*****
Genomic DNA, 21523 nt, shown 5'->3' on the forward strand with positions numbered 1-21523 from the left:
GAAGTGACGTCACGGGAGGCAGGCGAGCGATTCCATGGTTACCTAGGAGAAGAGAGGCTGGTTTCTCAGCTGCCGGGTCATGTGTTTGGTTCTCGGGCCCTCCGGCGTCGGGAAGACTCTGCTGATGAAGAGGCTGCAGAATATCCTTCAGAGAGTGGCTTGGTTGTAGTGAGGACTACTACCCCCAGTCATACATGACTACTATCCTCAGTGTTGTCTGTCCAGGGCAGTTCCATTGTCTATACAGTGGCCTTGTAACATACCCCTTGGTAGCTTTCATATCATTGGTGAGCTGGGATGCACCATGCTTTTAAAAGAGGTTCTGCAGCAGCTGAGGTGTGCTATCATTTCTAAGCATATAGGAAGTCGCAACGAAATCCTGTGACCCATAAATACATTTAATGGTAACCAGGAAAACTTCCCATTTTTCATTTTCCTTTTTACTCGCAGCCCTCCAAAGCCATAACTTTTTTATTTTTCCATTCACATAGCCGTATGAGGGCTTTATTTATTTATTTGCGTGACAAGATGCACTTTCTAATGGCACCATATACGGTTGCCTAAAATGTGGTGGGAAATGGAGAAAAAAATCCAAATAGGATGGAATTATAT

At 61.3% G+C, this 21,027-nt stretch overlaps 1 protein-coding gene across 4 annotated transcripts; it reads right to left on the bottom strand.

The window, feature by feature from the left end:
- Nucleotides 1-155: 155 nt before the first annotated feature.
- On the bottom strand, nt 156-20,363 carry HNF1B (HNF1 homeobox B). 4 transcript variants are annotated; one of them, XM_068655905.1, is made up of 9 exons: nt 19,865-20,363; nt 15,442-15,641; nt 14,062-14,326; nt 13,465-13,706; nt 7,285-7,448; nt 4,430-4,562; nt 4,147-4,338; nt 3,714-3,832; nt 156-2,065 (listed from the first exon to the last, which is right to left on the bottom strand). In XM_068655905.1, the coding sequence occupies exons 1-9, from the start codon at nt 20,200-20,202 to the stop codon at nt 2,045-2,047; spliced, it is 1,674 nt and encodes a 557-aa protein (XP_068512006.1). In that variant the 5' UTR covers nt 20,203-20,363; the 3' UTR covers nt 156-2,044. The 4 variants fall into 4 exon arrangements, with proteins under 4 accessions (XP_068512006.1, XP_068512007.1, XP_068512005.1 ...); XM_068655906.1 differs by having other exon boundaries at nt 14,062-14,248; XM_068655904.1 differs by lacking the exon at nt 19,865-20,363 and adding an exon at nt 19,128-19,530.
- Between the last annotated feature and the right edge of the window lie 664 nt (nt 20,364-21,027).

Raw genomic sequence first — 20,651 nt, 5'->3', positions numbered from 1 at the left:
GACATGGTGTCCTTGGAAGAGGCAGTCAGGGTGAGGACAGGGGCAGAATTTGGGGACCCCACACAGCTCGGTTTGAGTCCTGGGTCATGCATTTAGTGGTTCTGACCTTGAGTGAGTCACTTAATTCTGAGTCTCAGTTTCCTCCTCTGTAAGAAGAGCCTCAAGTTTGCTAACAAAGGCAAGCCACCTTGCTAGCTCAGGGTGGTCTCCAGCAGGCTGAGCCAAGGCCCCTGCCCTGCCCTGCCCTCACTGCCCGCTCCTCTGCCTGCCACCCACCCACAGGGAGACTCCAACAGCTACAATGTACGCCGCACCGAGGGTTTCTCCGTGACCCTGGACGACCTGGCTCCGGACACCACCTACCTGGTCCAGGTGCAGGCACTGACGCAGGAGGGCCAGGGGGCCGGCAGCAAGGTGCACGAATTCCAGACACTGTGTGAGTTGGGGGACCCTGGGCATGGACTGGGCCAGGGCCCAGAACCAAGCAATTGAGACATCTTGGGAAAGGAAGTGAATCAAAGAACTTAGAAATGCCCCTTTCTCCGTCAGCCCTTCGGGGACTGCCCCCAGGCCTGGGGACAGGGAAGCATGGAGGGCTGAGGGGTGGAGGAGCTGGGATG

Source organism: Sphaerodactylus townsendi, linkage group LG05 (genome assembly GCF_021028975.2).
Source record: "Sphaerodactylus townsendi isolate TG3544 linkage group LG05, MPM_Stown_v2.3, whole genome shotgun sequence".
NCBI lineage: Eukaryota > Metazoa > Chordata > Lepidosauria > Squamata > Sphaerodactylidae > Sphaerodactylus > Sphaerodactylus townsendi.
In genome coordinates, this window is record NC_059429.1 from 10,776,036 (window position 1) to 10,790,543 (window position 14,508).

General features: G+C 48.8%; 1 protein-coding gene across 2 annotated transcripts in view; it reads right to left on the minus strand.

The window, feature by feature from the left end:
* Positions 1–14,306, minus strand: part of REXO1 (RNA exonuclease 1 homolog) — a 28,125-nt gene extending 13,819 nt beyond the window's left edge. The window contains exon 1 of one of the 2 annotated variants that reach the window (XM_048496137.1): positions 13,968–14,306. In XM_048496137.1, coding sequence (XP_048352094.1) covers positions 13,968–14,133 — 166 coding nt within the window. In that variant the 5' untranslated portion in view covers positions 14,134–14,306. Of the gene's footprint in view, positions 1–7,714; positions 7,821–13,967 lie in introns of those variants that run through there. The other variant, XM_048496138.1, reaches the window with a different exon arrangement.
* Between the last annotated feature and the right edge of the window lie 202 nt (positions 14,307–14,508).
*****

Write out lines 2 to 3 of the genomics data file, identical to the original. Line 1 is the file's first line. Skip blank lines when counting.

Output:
GAAGTGACGTCACGGGAGGCAGGCGAGCGATTCCATGGTTACCTAGGAGAAGAGAGGCTGGTTTCTCAGCTGCCGGGTCATGTGTTTGGTTCTCGGGCCCTCCGGCGTCGGGAAGACTCTGCTGATGAAGAGGCTGCAGAATATCCTTCAGAGAGTGGCTTGGTTGTAGTGAGGACTACTACCCCCAGTCATACATGACTACTATCCTCAGTGTTGTCTGTCCAGGGCAGTTCCATTGTCTATACAGTGGCCTTGTAACATACCCCTTGGTAGCTTTCATATCATTGGTGAGCTGGGATGCACCATGCTTTTAAAAGAGGTTCTGCAGCAGCTGAGGTGTGCTATCATTTCTAAGCATATAGGAAGTCGCAACGAAATCCTGTGACCCATAAATACATTTAATGGTAACCAGGAAAACTTCCCATTTTTCATTTTCCTTTTTACTCGCAGCCCTCCAAAGCCATAACTTTTTTATTTTTCCATTCACATAGCCGTATGAGGGCTTTATTTATTTATTTGCGTGACAAGATGCACTTTCTAATGGCACCATATACGGTTGCCTAAAATGTGGTGGGAAATGGAGAAAAAAATCCAAATAGGATGGAATTATAT

At 61.3% G+C, this 21,027-nt stretch overlaps 1 protein-coding gene across 4 annotated transcripts; it reads right to left on the bottom strand.